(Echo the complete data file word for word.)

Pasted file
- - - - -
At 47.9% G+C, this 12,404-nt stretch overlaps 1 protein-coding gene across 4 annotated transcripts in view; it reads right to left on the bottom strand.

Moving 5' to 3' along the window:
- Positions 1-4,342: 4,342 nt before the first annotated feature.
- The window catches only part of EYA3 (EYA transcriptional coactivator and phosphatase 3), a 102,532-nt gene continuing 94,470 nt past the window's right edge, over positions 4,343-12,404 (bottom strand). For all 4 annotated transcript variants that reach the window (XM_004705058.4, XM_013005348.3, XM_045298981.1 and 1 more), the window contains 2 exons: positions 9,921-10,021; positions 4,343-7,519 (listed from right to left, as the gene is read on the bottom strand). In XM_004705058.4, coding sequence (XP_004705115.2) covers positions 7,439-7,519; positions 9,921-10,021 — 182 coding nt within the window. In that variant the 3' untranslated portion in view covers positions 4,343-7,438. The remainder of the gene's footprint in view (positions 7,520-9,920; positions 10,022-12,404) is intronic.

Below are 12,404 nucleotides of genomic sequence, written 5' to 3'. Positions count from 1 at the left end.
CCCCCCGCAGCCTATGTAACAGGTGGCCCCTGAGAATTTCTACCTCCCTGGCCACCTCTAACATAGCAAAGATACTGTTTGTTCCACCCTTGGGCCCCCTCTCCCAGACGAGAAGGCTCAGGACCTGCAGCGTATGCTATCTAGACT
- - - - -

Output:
At 47.9% G+C, this 12,404-nt stretch overlaps 1 protein-coding gene across 4 annotated transcripts in view; it reads right to left on the bottom strand.

Moving 5' to 3' along the window:
- Positions 1-4,342: 4,342 nt before the first annotated feature.
- The window catches only part of EYA3 (EYA transcriptional coactivator and phosphatase 3), a 102,532-nt gene continuing 94,470 nt past the window's right edge, over positions 4,343-12,404 (bottom strand). For all 4 annotated transcript variants that reach the window (XM_004705058.4, XM_013005348.3, XM_045298981.1 and 1 more), the window contains 2 exons: positions 9,921-10,021; positions 4,343-7,519 (listed from right to left, as the gene is read on the bottom strand). In XM_004705058.4, coding sequence (XP_004705115.2) covers positions 7,439-7,519; positions 9,921-10,021 — 182 coding nt within the window. In that variant the 3' untranslated portion in view covers positions 4,343-7,438. The remainder of the gene's footprint in view (positions 7,520-9,920; positions 10,022-12,404) is intronic.

Below are 12,404 nucleotides of genomic sequence, written 5' to 3'. Positions count from 1 at the left end.
CCCCCCGCAGCCTATGTAACAGGTGGCCCCTGAGAATTTCTACCTCCCTGGCCACCTCTAACATAGCAAAGATACTGTTTGTTCCACCCTTGGGCCCCCTCTCCCAGACGAGAAGGCTCAGGACCTGCAGCGTATGCTATCTAGACT